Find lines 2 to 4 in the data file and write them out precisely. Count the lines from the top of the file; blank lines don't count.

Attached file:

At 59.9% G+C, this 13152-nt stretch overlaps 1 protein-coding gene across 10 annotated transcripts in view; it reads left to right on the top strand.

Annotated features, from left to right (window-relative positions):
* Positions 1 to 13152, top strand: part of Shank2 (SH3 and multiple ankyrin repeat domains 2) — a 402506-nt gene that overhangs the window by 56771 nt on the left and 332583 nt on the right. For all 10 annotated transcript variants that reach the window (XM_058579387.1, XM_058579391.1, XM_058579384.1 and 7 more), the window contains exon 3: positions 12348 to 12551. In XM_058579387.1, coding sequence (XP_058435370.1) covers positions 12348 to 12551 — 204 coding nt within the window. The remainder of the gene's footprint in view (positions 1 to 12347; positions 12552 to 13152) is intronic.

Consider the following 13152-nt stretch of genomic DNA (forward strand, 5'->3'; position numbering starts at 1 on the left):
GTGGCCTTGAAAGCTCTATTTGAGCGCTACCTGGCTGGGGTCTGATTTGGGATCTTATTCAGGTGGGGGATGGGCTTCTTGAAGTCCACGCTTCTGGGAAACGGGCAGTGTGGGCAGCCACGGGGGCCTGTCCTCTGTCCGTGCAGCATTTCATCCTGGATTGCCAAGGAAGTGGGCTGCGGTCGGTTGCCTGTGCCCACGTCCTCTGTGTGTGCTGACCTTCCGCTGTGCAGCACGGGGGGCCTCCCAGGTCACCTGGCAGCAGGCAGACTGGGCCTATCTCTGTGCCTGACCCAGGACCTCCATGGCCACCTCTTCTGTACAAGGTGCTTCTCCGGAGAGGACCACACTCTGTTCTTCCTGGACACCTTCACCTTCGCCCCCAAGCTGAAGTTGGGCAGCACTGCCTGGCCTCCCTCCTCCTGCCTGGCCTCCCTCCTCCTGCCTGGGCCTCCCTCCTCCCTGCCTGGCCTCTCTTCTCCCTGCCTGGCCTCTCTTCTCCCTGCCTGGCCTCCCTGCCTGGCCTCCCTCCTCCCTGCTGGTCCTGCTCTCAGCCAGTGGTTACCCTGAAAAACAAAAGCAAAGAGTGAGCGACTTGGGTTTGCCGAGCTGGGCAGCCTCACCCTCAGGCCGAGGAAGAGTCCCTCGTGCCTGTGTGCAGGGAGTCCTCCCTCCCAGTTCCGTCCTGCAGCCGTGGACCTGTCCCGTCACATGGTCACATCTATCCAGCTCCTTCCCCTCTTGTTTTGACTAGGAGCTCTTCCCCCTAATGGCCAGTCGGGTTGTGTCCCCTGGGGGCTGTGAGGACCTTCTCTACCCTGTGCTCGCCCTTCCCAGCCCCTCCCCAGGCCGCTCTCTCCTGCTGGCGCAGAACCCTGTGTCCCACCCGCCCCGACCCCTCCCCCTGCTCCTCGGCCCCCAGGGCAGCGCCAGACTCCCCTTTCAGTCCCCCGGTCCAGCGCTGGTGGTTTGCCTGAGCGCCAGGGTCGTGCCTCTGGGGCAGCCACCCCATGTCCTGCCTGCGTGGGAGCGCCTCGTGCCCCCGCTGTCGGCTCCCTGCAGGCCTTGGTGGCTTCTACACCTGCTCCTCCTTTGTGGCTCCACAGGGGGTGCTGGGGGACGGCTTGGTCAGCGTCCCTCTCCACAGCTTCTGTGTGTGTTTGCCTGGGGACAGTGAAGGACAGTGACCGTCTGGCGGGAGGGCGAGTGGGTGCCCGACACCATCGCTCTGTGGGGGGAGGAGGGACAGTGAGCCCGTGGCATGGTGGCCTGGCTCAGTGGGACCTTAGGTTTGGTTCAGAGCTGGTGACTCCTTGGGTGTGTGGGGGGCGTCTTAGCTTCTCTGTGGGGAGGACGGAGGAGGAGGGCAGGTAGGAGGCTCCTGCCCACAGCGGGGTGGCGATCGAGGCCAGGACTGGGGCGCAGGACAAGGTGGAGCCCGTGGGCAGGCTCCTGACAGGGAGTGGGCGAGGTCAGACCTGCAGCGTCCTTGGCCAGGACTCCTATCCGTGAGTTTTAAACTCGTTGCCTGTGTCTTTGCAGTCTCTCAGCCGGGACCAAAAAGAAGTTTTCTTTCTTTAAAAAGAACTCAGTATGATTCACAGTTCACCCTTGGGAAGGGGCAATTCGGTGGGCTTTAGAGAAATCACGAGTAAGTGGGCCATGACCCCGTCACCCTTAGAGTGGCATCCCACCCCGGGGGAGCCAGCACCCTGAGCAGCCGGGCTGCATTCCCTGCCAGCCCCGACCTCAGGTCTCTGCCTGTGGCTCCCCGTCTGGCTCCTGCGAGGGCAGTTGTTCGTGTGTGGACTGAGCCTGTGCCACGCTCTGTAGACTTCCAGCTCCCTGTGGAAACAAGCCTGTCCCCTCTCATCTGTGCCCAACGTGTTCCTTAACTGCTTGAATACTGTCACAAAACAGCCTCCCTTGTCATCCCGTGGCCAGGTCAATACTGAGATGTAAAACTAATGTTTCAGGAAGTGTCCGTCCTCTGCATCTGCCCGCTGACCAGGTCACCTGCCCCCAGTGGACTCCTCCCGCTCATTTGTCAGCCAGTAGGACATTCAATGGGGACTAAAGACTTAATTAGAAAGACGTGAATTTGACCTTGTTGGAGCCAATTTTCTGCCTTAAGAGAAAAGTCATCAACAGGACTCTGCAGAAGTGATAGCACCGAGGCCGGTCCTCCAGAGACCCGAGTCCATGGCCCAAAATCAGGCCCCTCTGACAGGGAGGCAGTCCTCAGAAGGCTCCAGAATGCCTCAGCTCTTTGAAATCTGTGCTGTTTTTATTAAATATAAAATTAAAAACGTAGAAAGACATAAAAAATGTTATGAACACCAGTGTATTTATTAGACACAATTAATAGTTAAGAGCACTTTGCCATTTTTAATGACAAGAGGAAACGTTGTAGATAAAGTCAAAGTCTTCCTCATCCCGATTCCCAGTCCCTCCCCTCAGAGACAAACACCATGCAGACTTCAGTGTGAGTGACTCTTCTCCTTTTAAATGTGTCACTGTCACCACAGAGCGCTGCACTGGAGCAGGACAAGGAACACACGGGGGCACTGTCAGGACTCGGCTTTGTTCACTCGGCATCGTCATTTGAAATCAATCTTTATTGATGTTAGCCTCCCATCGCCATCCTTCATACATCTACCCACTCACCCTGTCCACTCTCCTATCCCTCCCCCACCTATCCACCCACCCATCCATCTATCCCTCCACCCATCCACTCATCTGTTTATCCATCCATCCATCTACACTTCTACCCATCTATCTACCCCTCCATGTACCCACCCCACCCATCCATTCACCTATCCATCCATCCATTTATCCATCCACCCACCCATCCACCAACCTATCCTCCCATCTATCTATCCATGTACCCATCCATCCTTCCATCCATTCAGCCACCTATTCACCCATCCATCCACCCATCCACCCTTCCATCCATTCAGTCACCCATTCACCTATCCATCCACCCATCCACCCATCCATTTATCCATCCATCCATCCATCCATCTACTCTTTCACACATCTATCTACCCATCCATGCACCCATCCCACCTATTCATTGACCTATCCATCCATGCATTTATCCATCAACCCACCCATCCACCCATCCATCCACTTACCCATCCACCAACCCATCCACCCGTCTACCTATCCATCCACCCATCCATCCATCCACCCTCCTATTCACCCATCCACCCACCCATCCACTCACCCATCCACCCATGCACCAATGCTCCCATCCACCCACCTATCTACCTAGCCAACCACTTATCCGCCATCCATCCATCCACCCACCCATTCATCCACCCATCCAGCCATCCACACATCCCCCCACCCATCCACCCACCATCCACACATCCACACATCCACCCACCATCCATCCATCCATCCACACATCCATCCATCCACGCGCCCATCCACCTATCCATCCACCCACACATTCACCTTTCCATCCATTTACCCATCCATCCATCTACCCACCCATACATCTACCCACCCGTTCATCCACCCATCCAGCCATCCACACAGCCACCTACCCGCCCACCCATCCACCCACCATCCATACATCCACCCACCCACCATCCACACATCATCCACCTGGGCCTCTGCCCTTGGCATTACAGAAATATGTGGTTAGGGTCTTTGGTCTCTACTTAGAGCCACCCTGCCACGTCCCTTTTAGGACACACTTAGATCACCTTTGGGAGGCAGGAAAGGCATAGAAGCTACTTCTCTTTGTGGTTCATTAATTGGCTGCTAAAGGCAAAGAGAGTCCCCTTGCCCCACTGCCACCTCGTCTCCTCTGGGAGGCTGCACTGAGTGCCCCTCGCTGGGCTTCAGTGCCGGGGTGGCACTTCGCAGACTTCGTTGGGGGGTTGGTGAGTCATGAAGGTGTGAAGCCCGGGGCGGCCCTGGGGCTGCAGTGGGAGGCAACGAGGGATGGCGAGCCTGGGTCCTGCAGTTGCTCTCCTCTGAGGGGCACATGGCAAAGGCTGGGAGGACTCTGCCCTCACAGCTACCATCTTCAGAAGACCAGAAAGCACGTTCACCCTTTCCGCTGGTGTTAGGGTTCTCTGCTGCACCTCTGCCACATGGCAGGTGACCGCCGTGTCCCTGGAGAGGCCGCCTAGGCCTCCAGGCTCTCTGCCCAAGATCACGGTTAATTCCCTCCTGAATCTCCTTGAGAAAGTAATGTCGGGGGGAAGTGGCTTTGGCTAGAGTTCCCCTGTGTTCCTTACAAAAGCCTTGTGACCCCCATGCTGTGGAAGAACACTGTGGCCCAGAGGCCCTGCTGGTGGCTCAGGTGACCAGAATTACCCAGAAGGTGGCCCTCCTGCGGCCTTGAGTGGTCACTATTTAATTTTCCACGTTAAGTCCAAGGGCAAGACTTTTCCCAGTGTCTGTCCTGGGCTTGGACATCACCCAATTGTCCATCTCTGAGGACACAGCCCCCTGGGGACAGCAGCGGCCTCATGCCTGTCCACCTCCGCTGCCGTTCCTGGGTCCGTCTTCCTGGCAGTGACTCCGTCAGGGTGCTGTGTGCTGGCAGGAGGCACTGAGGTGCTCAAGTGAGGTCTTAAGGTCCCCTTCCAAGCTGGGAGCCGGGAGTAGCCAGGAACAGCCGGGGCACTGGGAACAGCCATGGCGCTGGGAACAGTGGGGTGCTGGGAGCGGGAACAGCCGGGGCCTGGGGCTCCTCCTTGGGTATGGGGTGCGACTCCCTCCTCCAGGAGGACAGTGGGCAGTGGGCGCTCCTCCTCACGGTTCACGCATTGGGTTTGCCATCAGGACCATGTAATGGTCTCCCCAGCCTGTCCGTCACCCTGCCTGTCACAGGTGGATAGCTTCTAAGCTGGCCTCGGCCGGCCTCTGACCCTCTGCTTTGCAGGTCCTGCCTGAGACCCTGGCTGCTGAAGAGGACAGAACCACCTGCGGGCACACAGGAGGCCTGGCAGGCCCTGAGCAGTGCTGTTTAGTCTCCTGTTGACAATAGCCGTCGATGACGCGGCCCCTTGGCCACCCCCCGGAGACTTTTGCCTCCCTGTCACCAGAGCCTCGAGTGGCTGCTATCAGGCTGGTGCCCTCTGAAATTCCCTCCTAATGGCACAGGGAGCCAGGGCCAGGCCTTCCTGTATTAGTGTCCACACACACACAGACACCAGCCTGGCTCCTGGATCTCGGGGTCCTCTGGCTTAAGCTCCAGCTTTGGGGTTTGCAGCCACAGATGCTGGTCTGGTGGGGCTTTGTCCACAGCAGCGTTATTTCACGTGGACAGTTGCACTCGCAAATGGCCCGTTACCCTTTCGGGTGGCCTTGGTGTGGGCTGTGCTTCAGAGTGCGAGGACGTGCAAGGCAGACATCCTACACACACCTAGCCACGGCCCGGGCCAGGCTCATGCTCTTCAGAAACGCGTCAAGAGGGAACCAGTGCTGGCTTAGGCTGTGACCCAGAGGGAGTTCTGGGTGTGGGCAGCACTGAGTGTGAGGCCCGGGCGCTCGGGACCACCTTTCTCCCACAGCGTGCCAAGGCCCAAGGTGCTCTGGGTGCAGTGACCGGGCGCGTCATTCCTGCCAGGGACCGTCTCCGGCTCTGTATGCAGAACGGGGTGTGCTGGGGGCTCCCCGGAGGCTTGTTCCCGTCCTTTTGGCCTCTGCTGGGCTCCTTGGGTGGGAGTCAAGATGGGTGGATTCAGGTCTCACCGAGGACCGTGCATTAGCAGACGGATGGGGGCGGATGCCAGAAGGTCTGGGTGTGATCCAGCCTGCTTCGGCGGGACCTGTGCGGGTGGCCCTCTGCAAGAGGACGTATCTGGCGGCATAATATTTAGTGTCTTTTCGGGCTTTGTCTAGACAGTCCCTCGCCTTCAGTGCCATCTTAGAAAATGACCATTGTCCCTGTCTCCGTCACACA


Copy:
Annotated features, from left to right (window-relative positions):
* Positions 1 to 13152, top strand: part of Shank2 (SH3 and multiple ankyrin repeat domains 2) — a 402506-nt gene that overhangs the window by 56771 nt on the left and 332583 nt on the right. For all 10 annotated transcript variants that reach the window (XM_058579387.1, XM_058579391.1, XM_058579384.1 and 7 more), the window contains exon 3: positions 12348 to 12551. In XM_058579387.1, coding sequence (XP_058435370.1) covers positions 12348 to 12551 — 204 coding nt within the window. The remainder of the gene's footprint in view (positions 1 to 12347; positions 12552 to 13152) is intronic.

Consider the following 13152-nt stretch of genomic DNA (forward strand, 5'->3'; position numbering starts at 1 on the left):